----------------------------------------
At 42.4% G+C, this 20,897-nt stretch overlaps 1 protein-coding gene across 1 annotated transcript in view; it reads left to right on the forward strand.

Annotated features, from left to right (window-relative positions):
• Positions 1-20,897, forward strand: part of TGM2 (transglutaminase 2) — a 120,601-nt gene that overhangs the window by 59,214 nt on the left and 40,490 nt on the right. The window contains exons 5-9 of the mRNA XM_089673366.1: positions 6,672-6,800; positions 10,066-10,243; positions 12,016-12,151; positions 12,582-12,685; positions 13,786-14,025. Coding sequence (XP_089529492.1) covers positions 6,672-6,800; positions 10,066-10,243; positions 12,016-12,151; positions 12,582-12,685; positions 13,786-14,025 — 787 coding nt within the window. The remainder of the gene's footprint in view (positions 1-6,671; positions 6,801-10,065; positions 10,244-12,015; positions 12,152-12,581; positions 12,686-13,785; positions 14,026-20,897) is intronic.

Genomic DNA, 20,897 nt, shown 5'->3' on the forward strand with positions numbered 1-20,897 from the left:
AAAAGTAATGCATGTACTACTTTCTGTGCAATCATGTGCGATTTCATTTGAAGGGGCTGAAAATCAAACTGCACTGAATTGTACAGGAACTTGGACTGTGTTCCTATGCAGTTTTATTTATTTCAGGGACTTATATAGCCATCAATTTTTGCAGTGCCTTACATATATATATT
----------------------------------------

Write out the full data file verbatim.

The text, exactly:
At 42.4% G+C, this 20,897-nt stretch overlaps 1 protein-coding gene across 1 annotated transcript in view; it reads left to right on the forward strand.

Annotated features, from left to right (window-relative positions):
• Positions 1-20,897, forward strand: part of TGM2 (transglutaminase 2) — a 120,601-nt gene that overhangs the window by 59,214 nt on the left and 40,490 nt on the right. The window contains exons 5-9 of the mRNA XM_089673366.1: positions 6,672-6,800; positions 10,066-10,243; positions 12,016-12,151; positions 12,582-12,685; positions 13,786-14,025. Coding sequence (XP_089529492.1) covers positions 6,672-6,800; positions 10,066-10,243; positions 12,016-12,151; positions 12,582-12,685; positions 13,786-14,025 — 787 coding nt within the window. The remainder of the gene's footprint in view (positions 1-6,671; positions 6,801-10,065; positions 10,244-12,015; positions 12,152-12,581; positions 12,686-13,785; positions 14,026-20,897) is intronic.

Genomic DNA, 20,897 nt, shown 5'->3' on the forward strand with positions numbered 1-20,897 from the left:
AAAAGTAATGCATGTACTACTTTCTGTGCAATCATGTGCGATTTCATTTGAAGGGGCTGAAAATCAAACTGCACTGAATTGTACAGGAACTTGGACTGTGTTCCTATGCAGTTTTATTTATTTCAGGGACTTATATAGCCATCAATTTTTGCAGTGCCTTACATATATATATT